Crime Prevention Through Environmental Design (CPTED) is a set of design principles used to discourage crime.
The concept is simple: buildings and properties are designed to prevent damage from natural forces and disasters, and they should also be designed to prevent crime.
“CPTED reduces criminal opportunity and fosters positive social interaction among legitimate users of space. The emphasis is on prevention rather than apprehension and punishment.” (NZ Ministry of Justice)
Below is a summary of the four main CPTED principles.
Make sure you keep these in mind when assessing your building security.
1 Building Security: Natural Surveillance
Criminals thrive on anonymity. They do not like to be seen or recognised, so they will normally choose situations where they can hide and easily escape.
Natural surveillance then, is simply arranging your property for maximum visibility.
Natural Surveillance Checklist:
- Windows signs should cover no more than 10% of the window surface
- Interior of the space should be visible from the sidewalk or street
- Exterior parking lots should be well lit
- Exterior parking lots should be visible from inside the space
- Street and/or sidewalk should be visible from inside the space
- All entrances should be visible from within the space
- Non-working surveillance cameras should be repaired or removed
- Interior lighting should remain on at night
- Ensure trees and bushes are kept away from building or maintained at a low height
2 Building Security: Territorial Reinforcement
The purpose of Territorial Reinforcement is to create a clear distinction between public and private property.
This is important for two reasons: legitimate occupants have a sense of ownership and will notice people who don’t belong; intruders, on the other hand, will have a hard time blending in.
Territorial Reinforcement Checklist:
- Property lines should be well marked by fences, shrubbery, short walls or similar means
- Receptionist/cash register/or greeter should be positioned to screen all people entering the space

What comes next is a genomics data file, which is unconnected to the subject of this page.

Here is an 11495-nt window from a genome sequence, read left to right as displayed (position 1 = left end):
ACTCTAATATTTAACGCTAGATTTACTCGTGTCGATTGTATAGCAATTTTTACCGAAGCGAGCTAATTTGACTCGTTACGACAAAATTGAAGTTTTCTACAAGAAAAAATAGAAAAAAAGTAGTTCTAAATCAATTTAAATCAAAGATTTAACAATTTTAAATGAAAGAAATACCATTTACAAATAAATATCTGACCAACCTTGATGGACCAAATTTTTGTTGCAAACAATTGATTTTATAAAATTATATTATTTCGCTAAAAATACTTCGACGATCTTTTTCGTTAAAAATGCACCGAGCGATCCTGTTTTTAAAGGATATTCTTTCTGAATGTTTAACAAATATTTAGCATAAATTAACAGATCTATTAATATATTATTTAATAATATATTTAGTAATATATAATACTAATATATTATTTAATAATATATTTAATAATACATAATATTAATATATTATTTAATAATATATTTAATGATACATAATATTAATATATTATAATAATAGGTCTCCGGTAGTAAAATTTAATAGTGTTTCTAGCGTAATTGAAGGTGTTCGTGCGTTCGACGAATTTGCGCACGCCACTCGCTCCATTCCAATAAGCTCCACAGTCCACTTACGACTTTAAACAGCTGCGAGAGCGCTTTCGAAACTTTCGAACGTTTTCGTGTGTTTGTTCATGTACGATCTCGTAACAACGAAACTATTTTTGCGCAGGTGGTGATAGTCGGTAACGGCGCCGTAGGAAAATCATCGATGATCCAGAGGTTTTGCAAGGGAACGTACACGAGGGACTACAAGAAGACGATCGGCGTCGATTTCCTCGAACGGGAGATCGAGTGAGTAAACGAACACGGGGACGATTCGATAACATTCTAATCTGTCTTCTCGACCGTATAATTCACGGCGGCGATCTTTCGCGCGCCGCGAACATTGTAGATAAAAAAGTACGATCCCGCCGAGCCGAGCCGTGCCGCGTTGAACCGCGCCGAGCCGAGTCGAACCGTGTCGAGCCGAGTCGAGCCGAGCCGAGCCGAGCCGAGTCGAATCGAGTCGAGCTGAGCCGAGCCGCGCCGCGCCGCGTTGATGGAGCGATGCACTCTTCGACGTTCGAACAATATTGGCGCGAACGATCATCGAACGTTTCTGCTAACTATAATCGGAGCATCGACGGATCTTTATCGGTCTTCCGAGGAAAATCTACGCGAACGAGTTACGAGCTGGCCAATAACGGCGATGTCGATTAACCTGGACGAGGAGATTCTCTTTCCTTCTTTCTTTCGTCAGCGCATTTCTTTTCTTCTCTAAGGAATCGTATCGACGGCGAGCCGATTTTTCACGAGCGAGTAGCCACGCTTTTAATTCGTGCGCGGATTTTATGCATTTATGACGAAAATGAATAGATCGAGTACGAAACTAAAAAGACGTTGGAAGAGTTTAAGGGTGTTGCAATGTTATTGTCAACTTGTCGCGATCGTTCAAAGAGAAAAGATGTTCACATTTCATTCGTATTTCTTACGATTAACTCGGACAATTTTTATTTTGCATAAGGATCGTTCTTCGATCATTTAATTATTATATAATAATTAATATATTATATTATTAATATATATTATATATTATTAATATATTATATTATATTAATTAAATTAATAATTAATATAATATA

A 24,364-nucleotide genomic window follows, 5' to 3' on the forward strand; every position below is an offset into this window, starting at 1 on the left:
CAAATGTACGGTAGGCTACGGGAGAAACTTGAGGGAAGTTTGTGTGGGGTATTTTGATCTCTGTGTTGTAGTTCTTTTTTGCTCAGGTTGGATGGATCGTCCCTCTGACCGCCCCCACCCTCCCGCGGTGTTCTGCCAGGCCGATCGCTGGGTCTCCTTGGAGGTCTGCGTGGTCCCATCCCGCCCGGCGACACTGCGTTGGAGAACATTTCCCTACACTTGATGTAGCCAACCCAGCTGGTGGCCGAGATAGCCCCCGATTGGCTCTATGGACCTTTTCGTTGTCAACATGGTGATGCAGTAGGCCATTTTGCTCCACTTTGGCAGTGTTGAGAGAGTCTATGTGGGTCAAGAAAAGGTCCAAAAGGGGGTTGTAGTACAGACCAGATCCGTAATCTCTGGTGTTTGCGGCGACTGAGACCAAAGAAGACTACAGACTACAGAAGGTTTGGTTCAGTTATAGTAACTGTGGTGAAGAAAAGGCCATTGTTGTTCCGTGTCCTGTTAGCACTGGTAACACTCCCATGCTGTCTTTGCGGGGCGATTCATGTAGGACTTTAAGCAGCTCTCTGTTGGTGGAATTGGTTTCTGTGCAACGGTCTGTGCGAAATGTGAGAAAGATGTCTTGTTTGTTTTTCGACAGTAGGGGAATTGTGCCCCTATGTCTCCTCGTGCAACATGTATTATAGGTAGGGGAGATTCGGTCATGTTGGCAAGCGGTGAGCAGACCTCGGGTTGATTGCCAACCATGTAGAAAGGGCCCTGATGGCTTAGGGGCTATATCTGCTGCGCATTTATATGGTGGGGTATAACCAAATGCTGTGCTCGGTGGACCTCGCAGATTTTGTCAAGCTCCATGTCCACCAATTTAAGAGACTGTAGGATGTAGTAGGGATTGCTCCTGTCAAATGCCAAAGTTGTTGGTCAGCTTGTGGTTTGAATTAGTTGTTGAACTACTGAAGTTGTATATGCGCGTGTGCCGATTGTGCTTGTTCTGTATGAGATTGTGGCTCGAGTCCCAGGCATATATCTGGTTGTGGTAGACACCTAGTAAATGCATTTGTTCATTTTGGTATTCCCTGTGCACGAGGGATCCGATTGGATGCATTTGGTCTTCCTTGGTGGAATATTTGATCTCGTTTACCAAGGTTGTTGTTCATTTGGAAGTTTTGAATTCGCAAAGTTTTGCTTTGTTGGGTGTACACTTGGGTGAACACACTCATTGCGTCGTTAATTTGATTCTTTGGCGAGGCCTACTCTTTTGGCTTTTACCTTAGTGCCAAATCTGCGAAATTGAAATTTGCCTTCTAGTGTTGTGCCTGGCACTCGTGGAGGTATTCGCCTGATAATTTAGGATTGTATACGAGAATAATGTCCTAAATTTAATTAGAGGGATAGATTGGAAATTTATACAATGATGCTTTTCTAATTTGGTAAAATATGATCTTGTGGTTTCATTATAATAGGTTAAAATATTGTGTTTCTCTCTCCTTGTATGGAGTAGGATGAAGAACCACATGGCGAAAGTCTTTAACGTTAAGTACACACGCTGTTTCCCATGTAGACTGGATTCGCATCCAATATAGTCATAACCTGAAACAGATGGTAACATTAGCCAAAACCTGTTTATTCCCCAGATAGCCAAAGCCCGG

3 Building Security: Natural Access Control
Criminals like to feel that they are in control as they enter and exit an area.
When they are in control, they have a low perception of risk, since they believe they are able to move about unnoticed.
However, this sense of control can be denied by limiting and clearly marking the approaches to buildings and properties, thereby channeling visitors into a defined area.
Natural Access Control is the use of building and landscaping features to guide people as they enter and exit a space.
Natural Access Control Checklist:
- Walkways, landscaping and driveways should lead visitors to a controlled entrance
- Access to the roof should be secured
- Exterior door hinges should not be accessible from outside
- Exterior doors should be locked with deadbolts
- Deadbolts should have a minimum 1″ throw and the strike plates should be anchored to the door frame
- All keys should be accounted for
- If keys cannot be accounted for, locks should be re-keyed and a key control policy instituted
- Windows should be locked
- Access to ladders should be secured
4 Building Security: Maintenance
Surprising as it may seem, many experts believe that a well maintained property can deter crime.
Why? Because a poorly maintained building demonstrates that its owner is no longer able or willing to control his property. It thus becomes an invitation to any criminal who wants to seize control.
- Graffitti should be removed or painted over
- Weeds should be removed
- Debris should be removed from the grounds
- All lighted signs should be in working order
- All light fixtures should be in working order
- Broken windows should be fixed as soon as possible